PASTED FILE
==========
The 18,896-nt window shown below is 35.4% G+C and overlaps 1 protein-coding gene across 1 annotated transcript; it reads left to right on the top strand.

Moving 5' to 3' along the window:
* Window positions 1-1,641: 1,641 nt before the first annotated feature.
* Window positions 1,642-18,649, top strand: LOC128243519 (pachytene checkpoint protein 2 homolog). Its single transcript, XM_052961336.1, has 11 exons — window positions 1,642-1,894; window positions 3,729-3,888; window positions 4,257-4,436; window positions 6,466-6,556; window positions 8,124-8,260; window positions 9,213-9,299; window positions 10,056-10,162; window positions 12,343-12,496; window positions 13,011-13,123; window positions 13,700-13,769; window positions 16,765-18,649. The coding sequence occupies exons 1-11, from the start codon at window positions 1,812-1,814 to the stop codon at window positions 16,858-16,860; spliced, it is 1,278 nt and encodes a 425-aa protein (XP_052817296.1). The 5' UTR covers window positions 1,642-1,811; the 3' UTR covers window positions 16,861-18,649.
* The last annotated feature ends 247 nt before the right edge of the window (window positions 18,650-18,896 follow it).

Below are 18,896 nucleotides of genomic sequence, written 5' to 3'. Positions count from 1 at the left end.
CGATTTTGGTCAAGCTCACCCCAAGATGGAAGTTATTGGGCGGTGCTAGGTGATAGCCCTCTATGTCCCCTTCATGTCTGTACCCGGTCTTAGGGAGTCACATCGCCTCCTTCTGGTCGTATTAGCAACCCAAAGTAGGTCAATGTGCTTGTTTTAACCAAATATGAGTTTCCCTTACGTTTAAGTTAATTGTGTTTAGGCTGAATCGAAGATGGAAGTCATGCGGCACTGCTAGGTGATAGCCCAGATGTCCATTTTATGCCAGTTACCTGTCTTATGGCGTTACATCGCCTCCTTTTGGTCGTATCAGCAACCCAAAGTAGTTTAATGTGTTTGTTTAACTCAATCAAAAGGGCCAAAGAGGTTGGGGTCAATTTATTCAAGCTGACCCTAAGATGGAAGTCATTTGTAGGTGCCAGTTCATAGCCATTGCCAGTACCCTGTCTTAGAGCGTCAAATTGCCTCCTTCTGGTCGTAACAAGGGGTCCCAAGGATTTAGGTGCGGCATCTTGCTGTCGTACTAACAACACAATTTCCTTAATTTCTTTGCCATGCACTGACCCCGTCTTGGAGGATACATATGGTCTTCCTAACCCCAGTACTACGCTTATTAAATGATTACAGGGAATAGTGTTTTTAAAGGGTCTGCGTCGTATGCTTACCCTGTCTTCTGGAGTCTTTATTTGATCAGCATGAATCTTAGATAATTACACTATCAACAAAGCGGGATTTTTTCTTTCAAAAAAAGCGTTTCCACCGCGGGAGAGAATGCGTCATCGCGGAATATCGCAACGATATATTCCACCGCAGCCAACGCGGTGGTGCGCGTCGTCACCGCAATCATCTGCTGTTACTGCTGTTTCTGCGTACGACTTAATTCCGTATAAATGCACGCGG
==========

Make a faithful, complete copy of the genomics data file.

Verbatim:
The 18,896-nt window shown below is 35.4% G+C and overlaps 1 protein-coding gene across 1 annotated transcript; it reads left to right on the top strand.

Moving 5' to 3' along the window:
* Window positions 1-1,641: 1,641 nt before the first annotated feature.
* Window positions 1,642-18,649, top strand: LOC128243519 (pachytene checkpoint protein 2 homolog). Its single transcript, XM_052961336.1, has 11 exons — window positions 1,642-1,894; window positions 3,729-3,888; window positions 4,257-4,436; window positions 6,466-6,556; window positions 8,124-8,260; window positions 9,213-9,299; window positions 10,056-10,162; window positions 12,343-12,496; window positions 13,011-13,123; window positions 13,700-13,769; window positions 16,765-18,649. The coding sequence occupies exons 1-11, from the start codon at window positions 1,812-1,814 to the stop codon at window positions 16,858-16,860; spliced, it is 1,278 nt and encodes a 425-aa protein (XP_052817296.1). The 5' UTR covers window positions 1,642-1,811; the 3' UTR covers window positions 16,861-18,649.
* The last annotated feature ends 247 nt before the right edge of the window (window positions 18,650-18,896 follow it).

Below are 18,896 nucleotides of genomic sequence, written 5' to 3'. Positions count from 1 at the left end.
CGATTTTGGTCAAGCTCACCCCAAGATGGAAGTTATTGGGCGGTGCTAGGTGATAGCCCTCTATGTCCCCTTCATGTCTGTACCCGGTCTTAGGGAGTCACATCGCCTCCTTCTGGTCGTATTAGCAACCCAAAGTAGGTCAATGTGCTTGTTTTAACCAAATATGAGTTTCCCTTACGTTTAAGTTAATTGTGTTTAGGCTGAATCGAAGATGGAAGTCATGCGGCACTGCTAGGTGATAGCCCAGATGTCCATTTTATGCCAGTTACCTGTCTTATGGCGTTACATCGCCTCCTTTTGGTCGTATCAGCAACCCAAAGTAGTTTAATGTGTTTGTTTAACTCAATCAAAAGGGCCAAAGAGGTTGGGGTCAATTTATTCAAGCTGACCCTAAGATGGAAGTCATTTGTAGGTGCCAGTTCATAGCCATTGCCAGTACCCTGTCTTAGAGCGTCAAATTGCCTCCTTCTGGTCGTAACAAGGGGTCCCAAGGATTTAGGTGCGGCATCTTGCTGTCGTACTAACAACACAATTTCCTTAATTTCTTTGCCATGCACTGACCCCGTCTTGGAGGATACATATGGTCTTCCTAACCCCAGTACTACGCTTATTAAATGATTACAGGGAATAGTGTTTTTAAAGGGTCTGCGTCGTATGCTTACCCTGTCTTCTGGAGTCTTTATTTGATCAGCATGAATCTTAGATAATTACACTATCAACAAAGCGGGATTTTTTCTTTCAAAAAAAGCGTTTCCACCGCGGGAGAGAATGCGTCATCGCGGAATATCGCAACGATATATTCCACCGCAGCCAACGCGGTGGTGCGCGTCGTCACCGCAATCATCTGCTGTTACTGCTGTTTCTGCGTACGACTTAATTCCGTATAAATGCACGCGG